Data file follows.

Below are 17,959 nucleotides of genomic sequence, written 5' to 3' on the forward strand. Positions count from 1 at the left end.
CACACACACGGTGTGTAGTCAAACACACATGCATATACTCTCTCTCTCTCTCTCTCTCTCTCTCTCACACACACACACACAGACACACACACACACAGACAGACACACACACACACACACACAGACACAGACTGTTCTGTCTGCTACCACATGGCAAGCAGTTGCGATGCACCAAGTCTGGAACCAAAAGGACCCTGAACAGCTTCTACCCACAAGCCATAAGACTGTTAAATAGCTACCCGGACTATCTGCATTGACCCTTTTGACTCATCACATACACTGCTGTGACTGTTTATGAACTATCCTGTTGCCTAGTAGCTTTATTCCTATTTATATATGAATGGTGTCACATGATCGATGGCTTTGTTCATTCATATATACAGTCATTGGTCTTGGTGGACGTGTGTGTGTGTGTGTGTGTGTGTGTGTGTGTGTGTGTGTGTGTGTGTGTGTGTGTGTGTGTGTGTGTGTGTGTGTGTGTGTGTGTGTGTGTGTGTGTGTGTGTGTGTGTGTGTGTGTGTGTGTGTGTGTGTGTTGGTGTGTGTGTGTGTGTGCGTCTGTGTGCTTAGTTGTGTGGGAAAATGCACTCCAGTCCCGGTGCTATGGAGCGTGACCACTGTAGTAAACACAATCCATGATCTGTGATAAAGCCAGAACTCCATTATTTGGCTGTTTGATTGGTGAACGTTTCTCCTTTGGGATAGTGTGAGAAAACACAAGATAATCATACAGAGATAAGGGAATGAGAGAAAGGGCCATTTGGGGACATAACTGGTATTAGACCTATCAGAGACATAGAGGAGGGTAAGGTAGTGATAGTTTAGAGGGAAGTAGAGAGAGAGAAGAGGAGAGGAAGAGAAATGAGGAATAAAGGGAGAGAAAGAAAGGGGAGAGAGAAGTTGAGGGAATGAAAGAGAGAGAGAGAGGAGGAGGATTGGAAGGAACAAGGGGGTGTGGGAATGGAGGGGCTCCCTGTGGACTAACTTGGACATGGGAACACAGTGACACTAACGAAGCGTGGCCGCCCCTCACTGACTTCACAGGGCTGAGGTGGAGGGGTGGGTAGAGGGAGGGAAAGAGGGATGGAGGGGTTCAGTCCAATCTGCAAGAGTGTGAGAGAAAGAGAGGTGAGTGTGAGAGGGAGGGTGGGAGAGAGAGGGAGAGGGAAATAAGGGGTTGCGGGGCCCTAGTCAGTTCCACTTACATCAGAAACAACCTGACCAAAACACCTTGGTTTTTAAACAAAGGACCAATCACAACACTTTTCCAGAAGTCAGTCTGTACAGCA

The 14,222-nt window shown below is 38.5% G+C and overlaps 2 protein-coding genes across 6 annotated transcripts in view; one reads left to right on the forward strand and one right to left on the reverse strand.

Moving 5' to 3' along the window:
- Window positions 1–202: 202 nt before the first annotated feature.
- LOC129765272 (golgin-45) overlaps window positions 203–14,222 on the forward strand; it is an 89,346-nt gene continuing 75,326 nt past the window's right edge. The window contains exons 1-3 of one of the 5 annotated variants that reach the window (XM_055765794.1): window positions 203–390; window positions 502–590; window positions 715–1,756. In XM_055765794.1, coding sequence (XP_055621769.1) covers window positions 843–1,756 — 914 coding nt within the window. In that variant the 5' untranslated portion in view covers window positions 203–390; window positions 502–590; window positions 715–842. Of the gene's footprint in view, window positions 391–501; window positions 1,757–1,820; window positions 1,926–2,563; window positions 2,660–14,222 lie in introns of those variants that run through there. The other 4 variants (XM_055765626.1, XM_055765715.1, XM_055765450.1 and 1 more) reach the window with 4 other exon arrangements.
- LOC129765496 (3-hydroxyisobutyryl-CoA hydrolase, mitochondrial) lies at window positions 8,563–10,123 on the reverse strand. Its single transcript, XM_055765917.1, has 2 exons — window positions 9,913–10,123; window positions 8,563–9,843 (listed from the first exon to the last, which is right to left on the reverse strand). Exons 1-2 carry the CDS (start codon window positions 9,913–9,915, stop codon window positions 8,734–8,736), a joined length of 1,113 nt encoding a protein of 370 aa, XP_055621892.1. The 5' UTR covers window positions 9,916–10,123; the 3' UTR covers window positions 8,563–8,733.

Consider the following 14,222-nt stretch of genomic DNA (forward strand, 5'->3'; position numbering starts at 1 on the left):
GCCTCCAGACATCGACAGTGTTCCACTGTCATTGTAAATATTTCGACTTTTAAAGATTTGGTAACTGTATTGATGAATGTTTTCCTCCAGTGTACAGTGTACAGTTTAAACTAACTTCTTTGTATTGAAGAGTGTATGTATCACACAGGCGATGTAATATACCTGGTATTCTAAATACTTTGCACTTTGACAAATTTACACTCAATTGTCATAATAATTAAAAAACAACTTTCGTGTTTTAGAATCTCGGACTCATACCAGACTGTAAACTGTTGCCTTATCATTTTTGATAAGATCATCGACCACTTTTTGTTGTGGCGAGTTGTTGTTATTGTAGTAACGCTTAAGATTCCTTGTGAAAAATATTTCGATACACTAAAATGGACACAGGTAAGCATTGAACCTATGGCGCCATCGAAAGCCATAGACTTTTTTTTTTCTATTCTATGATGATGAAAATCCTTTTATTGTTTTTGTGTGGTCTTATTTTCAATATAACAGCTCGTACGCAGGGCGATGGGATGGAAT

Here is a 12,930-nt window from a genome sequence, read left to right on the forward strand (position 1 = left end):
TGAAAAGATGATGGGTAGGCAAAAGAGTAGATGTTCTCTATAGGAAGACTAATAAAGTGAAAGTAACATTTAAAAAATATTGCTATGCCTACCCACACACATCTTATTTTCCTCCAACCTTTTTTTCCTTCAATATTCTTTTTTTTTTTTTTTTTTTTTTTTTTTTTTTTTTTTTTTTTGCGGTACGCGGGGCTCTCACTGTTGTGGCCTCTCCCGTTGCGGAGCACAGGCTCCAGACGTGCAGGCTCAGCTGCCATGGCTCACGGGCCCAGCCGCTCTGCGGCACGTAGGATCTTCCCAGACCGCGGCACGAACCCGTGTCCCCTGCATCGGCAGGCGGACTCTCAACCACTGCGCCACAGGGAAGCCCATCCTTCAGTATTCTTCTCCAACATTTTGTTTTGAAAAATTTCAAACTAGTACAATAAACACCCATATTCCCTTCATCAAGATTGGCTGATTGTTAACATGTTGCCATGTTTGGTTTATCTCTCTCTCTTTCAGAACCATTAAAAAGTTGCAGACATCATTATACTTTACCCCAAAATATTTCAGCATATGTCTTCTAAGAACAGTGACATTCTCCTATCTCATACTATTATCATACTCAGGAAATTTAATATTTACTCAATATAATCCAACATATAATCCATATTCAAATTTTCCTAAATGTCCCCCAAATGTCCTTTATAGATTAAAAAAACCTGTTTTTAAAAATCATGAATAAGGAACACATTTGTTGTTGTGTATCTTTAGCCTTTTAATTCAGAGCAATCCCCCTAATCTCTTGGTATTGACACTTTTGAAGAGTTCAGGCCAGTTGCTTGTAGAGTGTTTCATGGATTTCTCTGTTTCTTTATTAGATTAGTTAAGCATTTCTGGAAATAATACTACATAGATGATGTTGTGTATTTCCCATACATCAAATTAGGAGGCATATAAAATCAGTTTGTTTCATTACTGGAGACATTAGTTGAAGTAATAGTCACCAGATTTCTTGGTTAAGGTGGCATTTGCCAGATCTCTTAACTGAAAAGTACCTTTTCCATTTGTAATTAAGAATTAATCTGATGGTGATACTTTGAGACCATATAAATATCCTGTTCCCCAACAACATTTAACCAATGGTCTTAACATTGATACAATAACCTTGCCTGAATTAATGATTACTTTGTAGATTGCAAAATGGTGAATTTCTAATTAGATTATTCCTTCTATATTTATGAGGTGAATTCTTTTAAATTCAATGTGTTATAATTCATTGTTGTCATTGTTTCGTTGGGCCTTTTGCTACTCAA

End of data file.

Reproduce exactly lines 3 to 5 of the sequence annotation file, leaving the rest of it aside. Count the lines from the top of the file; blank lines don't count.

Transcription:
The 14,222-nt window shown below is 38.5% G+C and overlaps 2 protein-coding genes across 6 annotated transcripts in view; one reads left to right on the forward strand and one right to left on the reverse strand.

Moving 5' to 3' along the window:
- Window positions 1–202: 202 nt before the first annotated feature.